It is indeed, but we already have confirmation of a plug-in hybrid 3 Series Touring, due in for summer 2020. As yet, we don't know if this will be a four-cylinder drivetrain, as employed in the old 330e, or the new six-pot part-electric gubbins, which is finding its way into current BMW PHEVs like the 745e.

Anything else to add?

Yes, one final thing. In the UK, we get our own high-spec version of the 3 Series Touring, called M Sport Plus Edition. It sits above the usual trim hierarchy of SE, Sport and then M Sport, and bundles in some desirable extra kit and options. Such as, there are two solid and nine metallic colour choices elsewhere in the range, but there are three exclusive paints for the M Sport Plus Edition cars: Dravit Grey, Tanzanite Blue and Oxide Grey. The cabin is enhanced with Aluminium Fabric high-gloss trim inserts, while it will come with sun-protect glazing, Adaptive M Sport suspension, Extended BMW individual High-Gloss Shadow Line exterior trim, M Seat Belts (snazzy!), the M Sport Braking system (on the 320d variants) and the M Sport Differential (on the 330i and 330d models). Buyers will also get black door mirror caps and exclusive Jet Black 19-inch M light double-spoke alloys, and M Sport Plus Edition spec is available on every Touring going bar the range-topping M340i. First customer deliveries of any variant of the Three wagon will begin in the UK at the end of September.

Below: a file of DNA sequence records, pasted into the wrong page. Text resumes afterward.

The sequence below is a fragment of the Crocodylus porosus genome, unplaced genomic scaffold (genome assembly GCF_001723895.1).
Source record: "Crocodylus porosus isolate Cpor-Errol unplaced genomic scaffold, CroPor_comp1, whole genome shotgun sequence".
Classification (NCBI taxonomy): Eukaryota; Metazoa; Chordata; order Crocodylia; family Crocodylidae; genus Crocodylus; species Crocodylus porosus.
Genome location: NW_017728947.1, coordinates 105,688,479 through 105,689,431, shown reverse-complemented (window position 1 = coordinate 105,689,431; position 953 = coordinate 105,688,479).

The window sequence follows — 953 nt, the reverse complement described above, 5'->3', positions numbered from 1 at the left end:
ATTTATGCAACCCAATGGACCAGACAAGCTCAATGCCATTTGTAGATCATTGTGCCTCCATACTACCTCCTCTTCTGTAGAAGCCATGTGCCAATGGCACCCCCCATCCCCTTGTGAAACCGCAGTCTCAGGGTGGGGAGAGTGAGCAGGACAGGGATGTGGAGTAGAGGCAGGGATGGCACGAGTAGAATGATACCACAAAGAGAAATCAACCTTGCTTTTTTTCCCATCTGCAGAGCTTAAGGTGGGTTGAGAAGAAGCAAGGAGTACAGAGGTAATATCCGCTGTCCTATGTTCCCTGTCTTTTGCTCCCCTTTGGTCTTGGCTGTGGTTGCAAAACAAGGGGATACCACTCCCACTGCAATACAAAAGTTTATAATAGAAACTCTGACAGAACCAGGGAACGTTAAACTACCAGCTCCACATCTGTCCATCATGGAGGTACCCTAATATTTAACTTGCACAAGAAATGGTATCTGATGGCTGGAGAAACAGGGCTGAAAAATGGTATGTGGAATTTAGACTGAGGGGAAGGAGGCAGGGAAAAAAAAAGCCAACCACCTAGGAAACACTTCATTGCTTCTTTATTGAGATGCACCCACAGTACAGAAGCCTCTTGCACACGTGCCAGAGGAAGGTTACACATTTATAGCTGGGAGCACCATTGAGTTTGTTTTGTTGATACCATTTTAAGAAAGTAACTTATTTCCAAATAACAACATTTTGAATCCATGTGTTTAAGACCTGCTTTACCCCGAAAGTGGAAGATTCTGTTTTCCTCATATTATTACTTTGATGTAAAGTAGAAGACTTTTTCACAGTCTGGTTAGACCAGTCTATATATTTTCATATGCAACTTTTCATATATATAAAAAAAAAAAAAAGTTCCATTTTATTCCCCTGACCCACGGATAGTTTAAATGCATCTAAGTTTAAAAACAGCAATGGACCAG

Matt Robinson - 11 Jun 2019

2020 BMW 3 Series Touring. Image by BMW.2020 BMW 3 Series Touring. Image by BMW.2020 BMW 3 Series Touring. Image by BMW.2020 BMW 3 Series Touring. Image by BMW.2020 BMW 3 Series Touring. Image by BMW.

2020 BMW 3 Series Touring. Image by BMW.2020 BMW 3 Series Touring. Image by BMW.2020 BMW 3 Series Touring. Image by BMW.2020 BMW 3 Series Touring. Image by BMW.2020 BMW 3 Series Touring. Image by BMW.    - BMW road tests